Seattle-area Rounder OfficerImpersonator's Avatar
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    Go to your local REI, EMS, or equivalent. Avoid the cheap crap at Wally-World and other discount retailers. High quality = low weight = high prices = durability. If it's designed to be back-packed, you can be sure it's light weight. Go with name brands like MSR, Mountain Hardware, The North Face, REI's house brand, Big Agnes, Black Diamond, etc.

    Do you want to spend $100 each year for a new Wal-Mart tent, or do you want to spend $200 for a tent that lasts a decade or more?

    I never understand why people don't factor replacements cost into their decision matrix when buying cheap crap at Wally-World or equivalent. I do a lot of camping at music festivals, and I see people who fly into town for the event, hit Wal-Mart for some gear on their way to the show, and then spend the long weekend watching their cheap stuff disintegrate over just a couple of days.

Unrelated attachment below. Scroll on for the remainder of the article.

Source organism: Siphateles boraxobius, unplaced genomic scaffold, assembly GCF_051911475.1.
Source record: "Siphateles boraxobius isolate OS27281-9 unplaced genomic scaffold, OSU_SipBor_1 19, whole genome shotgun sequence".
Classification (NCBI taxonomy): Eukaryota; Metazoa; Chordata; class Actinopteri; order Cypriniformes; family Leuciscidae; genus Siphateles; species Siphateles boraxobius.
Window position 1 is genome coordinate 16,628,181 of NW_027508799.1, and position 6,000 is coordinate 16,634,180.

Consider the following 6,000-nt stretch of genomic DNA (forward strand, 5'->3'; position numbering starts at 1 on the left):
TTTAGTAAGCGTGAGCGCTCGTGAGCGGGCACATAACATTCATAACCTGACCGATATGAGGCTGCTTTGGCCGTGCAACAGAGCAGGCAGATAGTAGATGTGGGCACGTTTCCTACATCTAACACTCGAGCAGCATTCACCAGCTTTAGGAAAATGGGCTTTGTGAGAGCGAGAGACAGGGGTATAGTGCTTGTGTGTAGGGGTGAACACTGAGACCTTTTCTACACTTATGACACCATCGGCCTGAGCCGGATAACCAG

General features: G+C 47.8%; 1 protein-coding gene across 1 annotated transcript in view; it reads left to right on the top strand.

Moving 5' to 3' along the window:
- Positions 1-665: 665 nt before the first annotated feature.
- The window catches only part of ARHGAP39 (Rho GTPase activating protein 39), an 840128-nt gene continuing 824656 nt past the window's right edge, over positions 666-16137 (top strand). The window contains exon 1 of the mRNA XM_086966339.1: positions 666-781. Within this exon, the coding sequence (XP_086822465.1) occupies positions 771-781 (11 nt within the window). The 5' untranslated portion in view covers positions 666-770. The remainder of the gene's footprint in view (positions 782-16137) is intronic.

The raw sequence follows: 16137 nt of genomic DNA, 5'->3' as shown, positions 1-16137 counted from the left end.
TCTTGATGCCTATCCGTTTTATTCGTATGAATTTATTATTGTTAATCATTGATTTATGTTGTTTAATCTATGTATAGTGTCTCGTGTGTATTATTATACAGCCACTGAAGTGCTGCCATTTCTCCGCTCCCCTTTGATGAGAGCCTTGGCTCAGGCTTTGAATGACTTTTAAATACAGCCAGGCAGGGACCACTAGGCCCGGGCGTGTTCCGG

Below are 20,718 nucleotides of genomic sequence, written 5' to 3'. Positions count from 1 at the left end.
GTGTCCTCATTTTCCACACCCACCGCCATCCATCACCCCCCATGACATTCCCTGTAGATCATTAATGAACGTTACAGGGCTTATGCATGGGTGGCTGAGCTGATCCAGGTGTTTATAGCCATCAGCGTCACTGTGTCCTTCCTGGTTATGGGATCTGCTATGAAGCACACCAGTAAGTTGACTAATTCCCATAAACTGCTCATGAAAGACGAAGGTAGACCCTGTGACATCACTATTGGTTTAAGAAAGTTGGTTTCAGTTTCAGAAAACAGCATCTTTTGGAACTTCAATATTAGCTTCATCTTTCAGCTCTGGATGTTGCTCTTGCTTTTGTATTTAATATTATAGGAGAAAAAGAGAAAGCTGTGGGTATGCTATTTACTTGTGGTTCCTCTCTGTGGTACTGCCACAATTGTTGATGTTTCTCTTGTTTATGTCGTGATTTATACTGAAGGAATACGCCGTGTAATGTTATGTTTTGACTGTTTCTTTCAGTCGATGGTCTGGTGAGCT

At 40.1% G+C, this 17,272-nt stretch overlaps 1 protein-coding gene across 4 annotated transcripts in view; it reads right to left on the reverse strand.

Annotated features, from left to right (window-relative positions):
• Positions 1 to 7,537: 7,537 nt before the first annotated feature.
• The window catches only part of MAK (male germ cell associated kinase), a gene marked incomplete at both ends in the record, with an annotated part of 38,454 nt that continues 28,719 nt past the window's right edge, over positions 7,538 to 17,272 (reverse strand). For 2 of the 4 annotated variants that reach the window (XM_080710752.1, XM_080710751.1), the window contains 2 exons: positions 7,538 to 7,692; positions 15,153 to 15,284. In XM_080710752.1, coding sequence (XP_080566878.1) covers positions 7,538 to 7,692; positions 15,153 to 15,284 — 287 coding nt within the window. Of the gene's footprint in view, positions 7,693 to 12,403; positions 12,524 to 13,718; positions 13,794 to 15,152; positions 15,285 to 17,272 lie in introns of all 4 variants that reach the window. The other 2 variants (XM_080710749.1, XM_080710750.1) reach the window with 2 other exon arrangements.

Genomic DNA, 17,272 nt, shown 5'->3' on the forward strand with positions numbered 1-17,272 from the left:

Seattle, WA
    2012 R1200GSA
    2002 R1150RT-P
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  6. #21
    Focused kbasa's Avatar
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    Quote Originally Posted by OfficerImpersonator View Post
    Go to your local REI, EMS, or equivalent. Avoid the cheap crap at Wally-World and other discount retailers. High quality = low weight = high prices = durability. If it's designed to be back-packed, you can be sure it's light weight. Go with name brands like MSR, Mountain Hardware, The North Face, REI's house brand, Big Agnes, Black Diamond, etc.

    Do you want to spend $100 each year for a new Wal-Mart tent, or do you want to spend $200 for a tent that lasts a decade or more?

    I never understand why people don't factor replacements cost into their decision matrix when buying cheap crap at Wally-World or equivalent. I do a lot of camping at music festivals, and I see people who fly into town for the event, hit Wal-Mart for some gear on their way to the show, and then spend the long weekend watching their cheap stuff disintegrate over just a couple of days.
    +100000000000000

    In 1995, we spent about $300, an exorbitant sum at the time, on our first Mtn. Hardwear tent. We still have it and have probably spent a couple hundred nights in it. I've only gotten wet in it one time and that was because I set up in a low spot, not because the tent leaked.